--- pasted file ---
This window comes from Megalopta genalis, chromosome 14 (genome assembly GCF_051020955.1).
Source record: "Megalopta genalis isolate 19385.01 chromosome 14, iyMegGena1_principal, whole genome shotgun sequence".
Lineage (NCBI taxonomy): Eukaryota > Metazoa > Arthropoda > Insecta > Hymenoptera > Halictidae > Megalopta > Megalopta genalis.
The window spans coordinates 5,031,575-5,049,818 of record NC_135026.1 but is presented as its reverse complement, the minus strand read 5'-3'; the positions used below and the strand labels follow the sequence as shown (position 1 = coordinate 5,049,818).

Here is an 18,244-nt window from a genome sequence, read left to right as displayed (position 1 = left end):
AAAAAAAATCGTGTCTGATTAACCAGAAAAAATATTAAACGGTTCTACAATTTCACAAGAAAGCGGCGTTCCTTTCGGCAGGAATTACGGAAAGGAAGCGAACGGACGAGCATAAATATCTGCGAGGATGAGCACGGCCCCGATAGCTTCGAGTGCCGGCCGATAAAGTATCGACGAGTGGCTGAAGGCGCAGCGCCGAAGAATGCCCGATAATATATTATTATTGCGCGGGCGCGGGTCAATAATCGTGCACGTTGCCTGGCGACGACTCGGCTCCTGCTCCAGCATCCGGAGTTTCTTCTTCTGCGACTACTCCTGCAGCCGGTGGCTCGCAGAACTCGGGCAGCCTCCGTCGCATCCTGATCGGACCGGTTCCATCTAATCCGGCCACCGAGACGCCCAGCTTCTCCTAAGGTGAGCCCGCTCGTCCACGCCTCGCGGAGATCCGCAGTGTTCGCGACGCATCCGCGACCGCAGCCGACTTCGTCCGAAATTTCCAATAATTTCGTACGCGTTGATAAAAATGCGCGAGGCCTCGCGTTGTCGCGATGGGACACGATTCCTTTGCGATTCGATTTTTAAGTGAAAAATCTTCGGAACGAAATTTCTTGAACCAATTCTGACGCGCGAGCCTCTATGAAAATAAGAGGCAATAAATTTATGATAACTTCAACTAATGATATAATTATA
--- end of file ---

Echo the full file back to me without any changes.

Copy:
This window comes from Megalopta genalis, chromosome 14 (genome assembly GCF_051020955.1).
Source record: "Megalopta genalis isolate 19385.01 chromosome 14, iyMegGena1_principal, whole genome shotgun sequence".
Lineage (NCBI taxonomy): Eukaryota > Metazoa > Arthropoda > Insecta > Hymenoptera > Halictidae > Megalopta > Megalopta genalis.
The window spans coordinates 5,031,575-5,049,818 of record NC_135026.1 but is presented as its reverse complement, the minus strand read 5'-3'; the positions used below and the strand labels follow the sequence as shown (position 1 = coordinate 5,049,818).

Here is an 18,244-nt window from a genome sequence, read left to right as displayed (position 1 = left end):
AAAAAAAATCGTGTCTGATTAACCAGAAAAAATATTAAACGGTTCTACAATTTCACAAGAAAGCGGCGTTCCTTTCGGCAGGAATTACGGAAAGGAAGCGAACGGACGAGCATAAATATCTGCGAGGATGAGCACGGCCCCGATAGCTTCGAGTGCCGGCCGATAAAGTATCGACGAGTGGCTGAAGGCGCAGCGCCGAAGAATGCCCGATAATATATTATTATTGCGCGGGCGCGGGTCAATAATCGTGCACGTTGCCTGGCGACGACTCGGCTCCTGCTCCAGCATCCGGAGTTTCTTCTTCTGCGACTACTCCTGCAGCCGGTGGCTCGCAGAACTCGGGCAGCCTCCGTCGCATCCTGATCGGACCGGTTCCATCTAATCCGGCCACCGAGACGCCCAGCTTCTCCTAAGGTGAGCCCGCTCGTCCACGCCTCGCGGAGATCCGCAGTGTTCGCGACGCATCCGCGACCGCAGCCGACTTCGTCCGAAATTTCCAATAATTTCGTACGCGTTGATAAAAATGCGCGAGGCCTCGCGTTGTCGCGATGGGACACGATTCCTTTGCGATTCGATTTTTAAGTGAAAAATCTTCGGAACGAAATTTCTTGAACCAATTCTGACGCGCGAGCCTCTATGAAAATAAGAGGCAATAAATTTATGATAACTTCAACTAATGATATAATTATA